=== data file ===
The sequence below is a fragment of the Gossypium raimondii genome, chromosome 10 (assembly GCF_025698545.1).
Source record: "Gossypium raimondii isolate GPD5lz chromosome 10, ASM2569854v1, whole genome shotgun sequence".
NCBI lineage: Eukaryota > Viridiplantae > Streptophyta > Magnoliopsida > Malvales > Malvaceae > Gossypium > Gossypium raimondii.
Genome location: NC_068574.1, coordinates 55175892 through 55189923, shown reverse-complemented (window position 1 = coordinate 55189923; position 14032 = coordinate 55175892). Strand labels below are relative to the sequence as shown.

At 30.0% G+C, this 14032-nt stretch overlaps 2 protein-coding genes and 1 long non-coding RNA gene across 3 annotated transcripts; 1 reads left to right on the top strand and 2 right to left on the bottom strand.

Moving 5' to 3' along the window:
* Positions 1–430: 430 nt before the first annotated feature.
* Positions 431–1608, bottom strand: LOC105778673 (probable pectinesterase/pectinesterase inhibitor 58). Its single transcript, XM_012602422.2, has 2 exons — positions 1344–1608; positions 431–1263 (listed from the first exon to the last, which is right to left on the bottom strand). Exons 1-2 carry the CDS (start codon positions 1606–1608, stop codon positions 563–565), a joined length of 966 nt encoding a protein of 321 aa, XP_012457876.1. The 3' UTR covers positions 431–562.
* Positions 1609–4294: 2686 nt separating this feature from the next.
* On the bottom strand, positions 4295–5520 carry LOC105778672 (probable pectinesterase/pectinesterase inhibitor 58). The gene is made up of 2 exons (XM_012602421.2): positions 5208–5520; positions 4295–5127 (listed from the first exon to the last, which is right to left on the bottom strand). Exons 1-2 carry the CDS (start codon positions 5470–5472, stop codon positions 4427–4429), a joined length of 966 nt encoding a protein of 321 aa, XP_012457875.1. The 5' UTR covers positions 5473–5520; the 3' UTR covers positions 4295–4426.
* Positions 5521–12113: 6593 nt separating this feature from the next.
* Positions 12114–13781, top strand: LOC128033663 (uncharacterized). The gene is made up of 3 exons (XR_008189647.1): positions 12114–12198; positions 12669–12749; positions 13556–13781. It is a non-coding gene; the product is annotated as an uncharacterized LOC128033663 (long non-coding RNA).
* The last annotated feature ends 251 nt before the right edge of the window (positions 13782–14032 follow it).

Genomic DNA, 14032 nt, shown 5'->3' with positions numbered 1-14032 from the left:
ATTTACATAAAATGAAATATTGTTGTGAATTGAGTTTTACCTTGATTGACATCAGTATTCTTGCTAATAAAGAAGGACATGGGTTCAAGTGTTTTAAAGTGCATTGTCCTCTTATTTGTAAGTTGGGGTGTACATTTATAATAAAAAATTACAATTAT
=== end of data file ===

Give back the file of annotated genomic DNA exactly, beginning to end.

The sequence below is a fragment of the Gossypium raimondii genome, chromosome 10 (assembly GCF_025698545.1).
Source record: "Gossypium raimondii isolate GPD5lz chromosome 10, ASM2569854v1, whole genome shotgun sequence".
NCBI lineage: Eukaryota > Viridiplantae > Streptophyta > Magnoliopsida > Malvales > Malvaceae > Gossypium > Gossypium raimondii.
Genome location: NC_068574.1, coordinates 55175892 through 55189923, shown reverse-complemented (window position 1 = coordinate 55189923; position 14032 = coordinate 55175892). Strand labels below are relative to the sequence as shown.

At 30.0% G+C, this 14032-nt stretch overlaps 2 protein-coding genes and 1 long non-coding RNA gene across 3 annotated transcripts; 1 reads left to right on the top strand and 2 right to left on the bottom strand.

Moving 5' to 3' along the window:
* Positions 1–430: 430 nt before the first annotated feature.
* Positions 431–1608, bottom strand: LOC105778673 (probable pectinesterase/pectinesterase inhibitor 58). Its single transcript, XM_012602422.2, has 2 exons — positions 1344–1608; positions 431–1263 (listed from the first exon to the last, which is right to left on the bottom strand). Exons 1-2 carry the CDS (start codon positions 1606–1608, stop codon positions 563–565), a joined length of 966 nt encoding a protein of 321 aa, XP_012457876.1. The 3' UTR covers positions 431–562.
* Positions 1609–4294: 2686 nt separating this feature from the next.
* On the bottom strand, positions 4295–5520 carry LOC105778672 (probable pectinesterase/pectinesterase inhibitor 58). The gene is made up of 2 exons (XM_012602421.2): positions 5208–5520; positions 4295–5127 (listed from the first exon to the last, which is right to left on the bottom strand). Exons 1-2 carry the CDS (start codon positions 5470–5472, stop codon positions 4427–4429), a joined length of 966 nt encoding a protein of 321 aa, XP_012457875.1. The 5' UTR covers positions 5473–5520; the 3' UTR covers positions 4295–4426.
* Positions 5521–12113: 6593 nt separating this feature from the next.
* Positions 12114–13781, top strand: LOC128033663 (uncharacterized). The gene is made up of 3 exons (XR_008189647.1): positions 12114–12198; positions 12669–12749; positions 13556–13781. It is a non-coding gene; the product is annotated as an uncharacterized LOC128033663 (long non-coding RNA).
* The last annotated feature ends 251 nt before the right edge of the window (positions 13782–14032 follow it).

Genomic DNA, 14032 nt, shown 5'->3' with positions numbered 1-14032 from the left:
ATTTACATAAAATGAAATATTGTTGTGAATTGAGTTTTACCTTGATTGACATCAGTATTCTTGCTAATAAAGAAGGACATGGGTTCAAGTGTTTTAAAGTGCATTGTCCTCTTATTTGTAAGTTGGGGTGTACATTTATAATAAAAAATTACAATTAT